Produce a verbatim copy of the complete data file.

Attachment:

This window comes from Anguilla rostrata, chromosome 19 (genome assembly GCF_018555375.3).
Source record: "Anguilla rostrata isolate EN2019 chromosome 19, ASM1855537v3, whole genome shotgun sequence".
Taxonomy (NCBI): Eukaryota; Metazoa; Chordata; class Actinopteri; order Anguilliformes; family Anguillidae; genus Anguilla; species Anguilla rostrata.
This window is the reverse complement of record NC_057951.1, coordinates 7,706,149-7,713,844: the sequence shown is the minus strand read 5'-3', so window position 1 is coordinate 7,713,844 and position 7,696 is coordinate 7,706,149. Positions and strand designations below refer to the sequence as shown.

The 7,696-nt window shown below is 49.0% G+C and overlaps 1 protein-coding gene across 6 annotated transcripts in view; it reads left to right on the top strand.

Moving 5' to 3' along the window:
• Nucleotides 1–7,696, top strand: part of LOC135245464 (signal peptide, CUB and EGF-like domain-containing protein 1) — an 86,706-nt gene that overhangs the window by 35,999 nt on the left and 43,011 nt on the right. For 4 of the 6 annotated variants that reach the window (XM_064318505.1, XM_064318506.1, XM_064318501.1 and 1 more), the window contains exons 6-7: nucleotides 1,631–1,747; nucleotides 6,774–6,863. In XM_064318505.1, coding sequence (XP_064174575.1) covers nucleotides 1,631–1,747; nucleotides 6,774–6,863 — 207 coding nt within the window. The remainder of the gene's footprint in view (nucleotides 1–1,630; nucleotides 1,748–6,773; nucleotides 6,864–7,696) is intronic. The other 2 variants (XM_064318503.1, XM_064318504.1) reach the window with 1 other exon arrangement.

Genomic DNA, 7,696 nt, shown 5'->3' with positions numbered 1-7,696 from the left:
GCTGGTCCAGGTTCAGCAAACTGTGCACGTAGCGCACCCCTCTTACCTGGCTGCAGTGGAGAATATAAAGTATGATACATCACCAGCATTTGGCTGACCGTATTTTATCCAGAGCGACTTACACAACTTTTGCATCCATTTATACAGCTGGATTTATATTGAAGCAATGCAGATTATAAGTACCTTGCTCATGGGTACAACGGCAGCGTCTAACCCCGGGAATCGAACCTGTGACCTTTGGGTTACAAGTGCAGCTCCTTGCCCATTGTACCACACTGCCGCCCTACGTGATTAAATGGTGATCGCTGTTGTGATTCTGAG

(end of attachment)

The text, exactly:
This window comes from Anguilla rostrata, chromosome 19 (genome assembly GCF_018555375.3).
Source record: "Anguilla rostrata isolate EN2019 chromosome 19, ASM1855537v3, whole genome shotgun sequence".
Taxonomy (NCBI): Eukaryota; Metazoa; Chordata; class Actinopteri; order Anguilliformes; family Anguillidae; genus Anguilla; species Anguilla rostrata.
This window is the reverse complement of record NC_057951.1, coordinates 7,706,149-7,713,844: the sequence shown is the minus strand read 5'-3', so window position 1 is coordinate 7,713,844 and position 7,696 is coordinate 7,706,149. Positions and strand designations below refer to the sequence as shown.

The 7,696-nt window shown below is 49.0% G+C and overlaps 1 protein-coding gene across 6 annotated transcripts in view; it reads left to right on the top strand.

Moving 5' to 3' along the window:
• Nucleotides 1–7,696, top strand: part of LOC135245464 (signal peptide, CUB and EGF-like domain-containing protein 1) — an 86,706-nt gene that overhangs the window by 35,999 nt on the left and 43,011 nt on the right. For 4 of the 6 annotated variants that reach the window (XM_064318505.1, XM_064318506.1, XM_064318501.1 and 1 more), the window contains exons 6-7: nucleotides 1,631–1,747; nucleotides 6,774–6,863. In XM_064318505.1, coding sequence (XP_064174575.1) covers nucleotides 1,631–1,747; nucleotides 6,774–6,863 — 207 coding nt within the window. The remainder of the gene's footprint in view (nucleotides 1–1,630; nucleotides 1,748–6,773; nucleotides 6,864–7,696) is intronic. The other 2 variants (XM_064318503.1, XM_064318504.1) reach the window with 1 other exon arrangement.

Genomic DNA, 7,696 nt, shown 5'->3' with positions numbered 1-7,696 from the left:
GCTGGTCCAGGTTCAGCAAACTGTGCACGTAGCGCACCCCTCTTACCTGGCTGCAGTGGAGAATATAAAGTATGATACATCACCAGCATTTGGCTGACCGTATTTTATCCAGAGCGACTTACACAACTTTTGCATCCATTTATACAGCTGGATTTATATTGAAGCAATGCAGATTATAAGTACCTTGCTCATGGGTACAACGGCAGCGTCTAACCCCGGGAATCGAACCTGTGACCTTTGGGTTACAAGTGCAGCTCCTTGCCCATTGTACCACACTGCCGCCCTACGTGATTAAATGGTGATCGCTGTTGTGATTCTGAG